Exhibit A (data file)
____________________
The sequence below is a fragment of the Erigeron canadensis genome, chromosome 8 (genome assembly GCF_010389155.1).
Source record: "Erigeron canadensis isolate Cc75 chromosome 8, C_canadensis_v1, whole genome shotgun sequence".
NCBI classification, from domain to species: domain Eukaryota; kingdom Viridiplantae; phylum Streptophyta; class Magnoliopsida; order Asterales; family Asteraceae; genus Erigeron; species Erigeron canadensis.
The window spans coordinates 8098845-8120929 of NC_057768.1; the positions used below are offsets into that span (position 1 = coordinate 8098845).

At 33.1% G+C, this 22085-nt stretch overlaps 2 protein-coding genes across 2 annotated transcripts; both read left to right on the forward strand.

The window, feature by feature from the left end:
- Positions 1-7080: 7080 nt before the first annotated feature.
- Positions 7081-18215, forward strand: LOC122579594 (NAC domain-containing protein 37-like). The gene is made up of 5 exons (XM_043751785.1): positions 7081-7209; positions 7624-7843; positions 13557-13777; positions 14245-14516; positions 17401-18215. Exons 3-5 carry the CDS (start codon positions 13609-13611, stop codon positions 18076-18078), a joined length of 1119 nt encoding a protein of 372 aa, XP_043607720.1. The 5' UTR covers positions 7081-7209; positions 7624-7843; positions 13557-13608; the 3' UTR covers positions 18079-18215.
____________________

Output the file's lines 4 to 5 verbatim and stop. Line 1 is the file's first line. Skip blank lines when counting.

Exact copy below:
The window spans coordinates 8098845-8120929 of NC_057768.1; the positions used below are offsets into that span (position 1 = coordinate 8098845).

At 33.1% G+C, this 22085-nt stretch overlaps 2 protein-coding genes across 2 annotated transcripts; both read left to right on the forward strand.